It happened when a vast and horrified international public was digesting the ugly news that the Trump administration was separating 2,000 children from their border-crossing parents and lodging them in something resembling a jail. In their loneliness many of them were crying.
The bitterness engendered by that gross cruelty, and the tears reported by journalists, probably heightened the anger behind what happened to Sarah Huckabee Sanders. She showed up as a would-be customer at The Red Hen restaurant in Lexington, Va., where she was recognized as the woman who conducts daily press briefings at the White House.
Sanders was refused service on the grounds that the restaurant did not care to be associated with anyone working for President Donald Trump. It was a strange and perhaps unique political gesture, both hostile and (presumably) protective of The Red Hen's reputation.
The restaurant people were polite, in a way, and so was Sanders. Trump, however, did not take this insult peacefully. He tweeted that The Red Hen was a dirty restaurant in need of paint and should be worrying about that rather than bothering Sanders. (Amazing how a president can summon that kind of data so quickly.)
Immediately, armies of opinion-mongers sent out their views. Some attacked the restaurant. Their comments were mean and rude. Others attacked Sanders. They, too, were mean and rude. Nobody even hinted at empathy, which apparently has gone out of style. But it soon became clear that people were not disturbed about the restaurant. The real subject was civility, and whether it was being used on this occasion.
On a Commentary magazine podcast about recent events, the first words listeners heard was a doom-laden title, "The Day Civility Died!" Another bulletin was headed: "CIVILITY -- Why Donald Trump Has Never Used That Word." Slate magazine advertised "The New Rules of Civility."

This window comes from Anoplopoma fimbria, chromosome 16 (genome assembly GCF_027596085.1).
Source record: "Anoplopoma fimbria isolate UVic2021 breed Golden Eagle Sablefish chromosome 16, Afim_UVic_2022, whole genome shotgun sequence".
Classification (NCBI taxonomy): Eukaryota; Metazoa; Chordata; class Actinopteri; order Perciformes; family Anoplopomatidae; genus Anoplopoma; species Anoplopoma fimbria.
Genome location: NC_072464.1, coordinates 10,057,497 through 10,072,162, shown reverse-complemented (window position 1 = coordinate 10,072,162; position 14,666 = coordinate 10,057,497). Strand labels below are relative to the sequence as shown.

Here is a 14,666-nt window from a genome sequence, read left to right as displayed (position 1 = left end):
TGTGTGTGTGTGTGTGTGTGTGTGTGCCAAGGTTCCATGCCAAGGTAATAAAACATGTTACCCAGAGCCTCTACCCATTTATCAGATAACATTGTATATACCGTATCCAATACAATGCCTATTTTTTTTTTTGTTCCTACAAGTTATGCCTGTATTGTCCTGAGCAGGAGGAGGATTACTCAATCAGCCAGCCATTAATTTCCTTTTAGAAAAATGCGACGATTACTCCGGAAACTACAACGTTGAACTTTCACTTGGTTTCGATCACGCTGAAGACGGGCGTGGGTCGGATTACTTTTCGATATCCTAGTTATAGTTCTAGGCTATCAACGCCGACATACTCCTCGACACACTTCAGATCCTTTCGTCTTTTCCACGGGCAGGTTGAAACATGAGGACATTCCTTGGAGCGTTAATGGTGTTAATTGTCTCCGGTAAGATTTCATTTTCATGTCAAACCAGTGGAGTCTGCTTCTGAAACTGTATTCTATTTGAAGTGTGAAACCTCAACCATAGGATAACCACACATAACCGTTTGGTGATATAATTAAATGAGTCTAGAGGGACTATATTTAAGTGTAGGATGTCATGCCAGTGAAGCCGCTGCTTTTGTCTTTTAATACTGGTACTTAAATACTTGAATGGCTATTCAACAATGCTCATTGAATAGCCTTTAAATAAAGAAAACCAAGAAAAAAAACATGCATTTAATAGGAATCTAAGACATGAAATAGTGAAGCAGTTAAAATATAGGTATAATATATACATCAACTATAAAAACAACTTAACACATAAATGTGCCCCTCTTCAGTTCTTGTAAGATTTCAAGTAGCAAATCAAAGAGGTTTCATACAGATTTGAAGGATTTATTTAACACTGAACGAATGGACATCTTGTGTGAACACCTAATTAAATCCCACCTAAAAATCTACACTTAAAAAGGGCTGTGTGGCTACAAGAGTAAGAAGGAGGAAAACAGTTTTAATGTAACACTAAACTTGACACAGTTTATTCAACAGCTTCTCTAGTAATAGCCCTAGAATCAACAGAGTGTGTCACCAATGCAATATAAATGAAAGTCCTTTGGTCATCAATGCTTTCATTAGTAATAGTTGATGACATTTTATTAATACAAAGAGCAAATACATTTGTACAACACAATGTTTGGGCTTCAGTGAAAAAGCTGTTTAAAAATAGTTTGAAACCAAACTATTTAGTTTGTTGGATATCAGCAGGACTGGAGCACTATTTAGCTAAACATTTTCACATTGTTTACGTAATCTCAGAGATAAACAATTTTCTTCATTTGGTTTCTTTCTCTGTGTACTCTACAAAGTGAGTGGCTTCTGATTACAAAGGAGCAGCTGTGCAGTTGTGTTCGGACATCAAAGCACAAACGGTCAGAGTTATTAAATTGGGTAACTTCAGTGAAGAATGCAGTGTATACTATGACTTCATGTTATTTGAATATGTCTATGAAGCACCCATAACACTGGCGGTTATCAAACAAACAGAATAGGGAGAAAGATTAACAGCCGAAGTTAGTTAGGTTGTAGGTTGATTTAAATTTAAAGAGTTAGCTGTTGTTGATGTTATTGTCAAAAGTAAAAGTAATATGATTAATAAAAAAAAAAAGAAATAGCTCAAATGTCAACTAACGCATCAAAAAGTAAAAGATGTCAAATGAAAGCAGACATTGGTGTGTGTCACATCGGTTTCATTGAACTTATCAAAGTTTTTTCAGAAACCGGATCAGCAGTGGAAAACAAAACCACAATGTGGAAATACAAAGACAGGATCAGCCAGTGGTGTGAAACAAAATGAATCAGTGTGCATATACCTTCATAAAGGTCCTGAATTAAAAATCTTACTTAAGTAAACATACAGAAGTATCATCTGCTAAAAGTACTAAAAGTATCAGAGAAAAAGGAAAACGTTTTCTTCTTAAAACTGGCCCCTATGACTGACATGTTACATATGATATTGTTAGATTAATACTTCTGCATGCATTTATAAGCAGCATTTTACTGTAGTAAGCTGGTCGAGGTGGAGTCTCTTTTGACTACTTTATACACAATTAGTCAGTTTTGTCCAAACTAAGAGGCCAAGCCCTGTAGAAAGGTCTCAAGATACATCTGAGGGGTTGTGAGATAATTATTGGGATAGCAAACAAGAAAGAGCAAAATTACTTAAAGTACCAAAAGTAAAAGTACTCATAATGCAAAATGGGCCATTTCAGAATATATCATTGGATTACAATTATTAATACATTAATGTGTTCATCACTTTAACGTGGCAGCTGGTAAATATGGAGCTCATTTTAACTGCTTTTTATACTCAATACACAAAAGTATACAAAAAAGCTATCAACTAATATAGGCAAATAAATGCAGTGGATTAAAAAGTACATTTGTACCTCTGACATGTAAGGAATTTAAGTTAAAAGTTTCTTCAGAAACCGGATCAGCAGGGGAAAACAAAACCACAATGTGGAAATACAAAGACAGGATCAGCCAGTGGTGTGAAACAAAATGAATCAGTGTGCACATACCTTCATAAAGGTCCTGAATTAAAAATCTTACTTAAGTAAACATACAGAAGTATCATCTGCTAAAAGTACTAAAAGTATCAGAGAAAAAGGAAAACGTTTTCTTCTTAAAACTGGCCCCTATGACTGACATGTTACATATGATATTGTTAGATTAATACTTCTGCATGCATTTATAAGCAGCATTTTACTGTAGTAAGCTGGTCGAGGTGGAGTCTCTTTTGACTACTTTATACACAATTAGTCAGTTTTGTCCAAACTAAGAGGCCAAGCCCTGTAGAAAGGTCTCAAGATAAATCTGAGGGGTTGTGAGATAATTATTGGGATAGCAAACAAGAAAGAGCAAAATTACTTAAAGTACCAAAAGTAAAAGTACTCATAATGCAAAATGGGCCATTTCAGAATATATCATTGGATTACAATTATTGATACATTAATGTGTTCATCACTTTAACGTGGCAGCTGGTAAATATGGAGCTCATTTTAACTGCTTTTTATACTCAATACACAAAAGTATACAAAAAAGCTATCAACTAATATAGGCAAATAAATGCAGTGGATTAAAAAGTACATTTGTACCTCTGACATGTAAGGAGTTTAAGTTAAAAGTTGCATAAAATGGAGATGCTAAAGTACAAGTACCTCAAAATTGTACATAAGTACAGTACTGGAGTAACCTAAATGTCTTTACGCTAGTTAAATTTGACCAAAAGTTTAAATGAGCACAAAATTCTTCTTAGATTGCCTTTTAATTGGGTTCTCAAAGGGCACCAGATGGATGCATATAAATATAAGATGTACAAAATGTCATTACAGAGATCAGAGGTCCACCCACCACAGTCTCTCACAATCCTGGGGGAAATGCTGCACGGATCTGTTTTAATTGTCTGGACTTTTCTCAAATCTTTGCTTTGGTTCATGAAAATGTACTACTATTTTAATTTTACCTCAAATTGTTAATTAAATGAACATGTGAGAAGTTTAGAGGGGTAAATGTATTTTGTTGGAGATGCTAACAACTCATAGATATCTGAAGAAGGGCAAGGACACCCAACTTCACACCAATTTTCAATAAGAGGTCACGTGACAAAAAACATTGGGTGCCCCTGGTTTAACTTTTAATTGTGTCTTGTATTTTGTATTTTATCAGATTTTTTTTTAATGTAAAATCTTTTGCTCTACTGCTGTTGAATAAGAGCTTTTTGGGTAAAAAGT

Daniel Mendelsohn, a classics scholar, corrected our usage of the key word. "Civil" does not mean "nice." Latin-based, it refers to the appropriate way free citizens treat one another. It relies on respect for social rules, widely accepted.
Jane Eisner, the editor of the Jewish magazine Forward, is well known for having invented the Trumpatorium, a brief respite from references to Trump. In 2016, as he was about to secure the Republican presidential nomination, she ordered that for 24 hours on a certain date his name could not appear for any reason in the Forward. A nice idea, but too short. (How about 24 months?) Trump must be pleased by these fresh examples of discord and division. Stimulating hateful controversy is his principal occupation. The U.S. is more divided now than it has been in several decades and Trump appears to be the Divider-in-Chief. Factionalism made him important by drawing attention to him, and it seems likely to keep on working in his favour.
We require an event like the Sarah Huckabee Sanders scandal to realize what Trump has achieved in the last two-and-something years. He has changed the rules of discourse in the U.S. -- what is said, how it is said, and the thoughts that people allow themselves to utter. He has developed a brash, off-the-cuff style of rhetoric that he parades regularly on Twitter. His vanity seems to tell him that every thought in his head is valuable. He believes that even a single word of his (such as "Sad") becomes a shrewd judgment if he utters it. On every subject, from Saturday Night Live to Chinese trade policy, he habitually speaks from ignorance in a shaky semblance of authority.
All of this is contagious.
We now see echoes of Trump in every corner of American journalism. His meanness is easy to imitate. People who write "Sad" don't know whether they are satirizing him or learning from him. Intentionally or not, Trump has substantially altered the moral atmosphere of America, revising its style in his own image.